In Re Wilson, 390 F. Supp. 1121 (D. Kan. 1975)

U.S. District Court for the District of Kansas - 390 F. Supp. 1121 (D. Kan. 1975)
March 5, 1975

390 F. Supp. 1121 (1975)

In re Jerry D. WILSON, Debtor.
LIBERTY LOAN CORPORATION, Appellant,
v.
Royce E. WALLACE, Trustee, Appellee.

No. 23467-B-2.

United States District Court, D. Kansas.

March 5, 1975.

*1122 Martin E. Updegraff, Wichita, Kan., for debtor.

Malcolm C. Black, Wichita, Kan., for appellant.

Royce E. Wallace, Wichita, Kan., for trustee.

 
DECISION OF THE COURT

THEIS, District Judge.

This is an appeal from a ruling of the Bankruptcy Referee disallowing appellant's claim to a security interest in certain personal property and ordering that appellant's claim be treated as an unsecured obligation. The Trustee now moves the Court to dismiss the appeal on the ground that appellant has failed to designate the record and issues on appeal as required by Rule 806, Bankruptcy Rules. For the reasons hereinafter set forth, the Court holds that the appeal should not be dismissed and the Court will proceed in this opinion to determine the issues raised by the appeal.

 
MOTION TO DISMISS APPEAL

Appellant, Liberty Loan Corporation (hereinafter referred to as "Liberty Loan"), admits that it has failed to designate the record and issues on appeal as required by Rule 806 of the Bankruptcy Rules, but contends that a dismissal predicated upon such failure would be unjust. Liberty Loan points out that Rule 806 became effective shortly before this appeal was filed and claims that it inadvertently failed to notice the new rule. Rule 806 became effective October 1, 1973, and this appeal was filed November 16, 1973.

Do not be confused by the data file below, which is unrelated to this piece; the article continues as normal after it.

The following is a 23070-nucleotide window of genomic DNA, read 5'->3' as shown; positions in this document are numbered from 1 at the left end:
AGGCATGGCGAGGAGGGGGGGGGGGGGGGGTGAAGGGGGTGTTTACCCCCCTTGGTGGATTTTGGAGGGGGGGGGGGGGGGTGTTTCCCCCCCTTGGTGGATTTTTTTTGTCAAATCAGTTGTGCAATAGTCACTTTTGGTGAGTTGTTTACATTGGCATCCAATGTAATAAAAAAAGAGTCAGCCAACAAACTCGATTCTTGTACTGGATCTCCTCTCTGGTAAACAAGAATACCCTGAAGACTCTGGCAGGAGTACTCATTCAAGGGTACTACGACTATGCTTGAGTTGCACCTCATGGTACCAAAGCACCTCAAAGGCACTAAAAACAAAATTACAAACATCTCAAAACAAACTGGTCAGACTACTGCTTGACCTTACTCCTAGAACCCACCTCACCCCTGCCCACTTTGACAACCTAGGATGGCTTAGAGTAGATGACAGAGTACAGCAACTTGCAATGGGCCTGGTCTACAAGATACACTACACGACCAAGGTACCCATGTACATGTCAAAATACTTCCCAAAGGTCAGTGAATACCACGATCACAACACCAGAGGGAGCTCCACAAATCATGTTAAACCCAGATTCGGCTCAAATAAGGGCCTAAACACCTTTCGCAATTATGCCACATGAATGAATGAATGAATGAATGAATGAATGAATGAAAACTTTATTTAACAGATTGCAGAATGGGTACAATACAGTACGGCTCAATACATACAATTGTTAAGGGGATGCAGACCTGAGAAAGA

This appears to be a proper case for application of the provisions of Rule 814 of the Bankruptcy Rules. Rule 814 permits the Court to suspend the requirements of certain of the rules, including Rule 806, in the interest of expediting decision or for other good cause. In the instant action, the parties have agreed to the facts and the issues are adequately stated. The facts and issues are also stated in the Referee's opinion which is before the Court. Although no appeal briefs were filed, both parties briefed the law relating to the issues for the purpose of aiding the Referee's decision, and those briefs are also included in the record before the Court.

Rule XXII of the local rules of practice for the Court of Bankruptcy, modifies some of the rules concerning appeals procedure. This modification is authorized by Rule 814 of the Bankruptcy Rules. Rule XXII states that if no transcript is designated, the Referee's findings of fact shall be considered an adequate summary of the facts. The requirement in Rule 808 of the Bankruptcy Rules is that briefs be filed in all appeals but this requirement is suspended by Rule XXII unless the district judge affirmatively orders that briefs be filed.

Neither party claims or has attempted to show that prejudice would result from a refusal to dismiss the appeal, and it is apparent that there would be none. Rule 806 was intended to promote efficiency in the appeals process, it was not intended as a trap for the unwary litigant. It is therefore the ruling of the Court that under the specific circumstances of this case, the operation of Rule 806 should be suspended and the appeal considered on its merits.

 
DECISION ON THE MERITS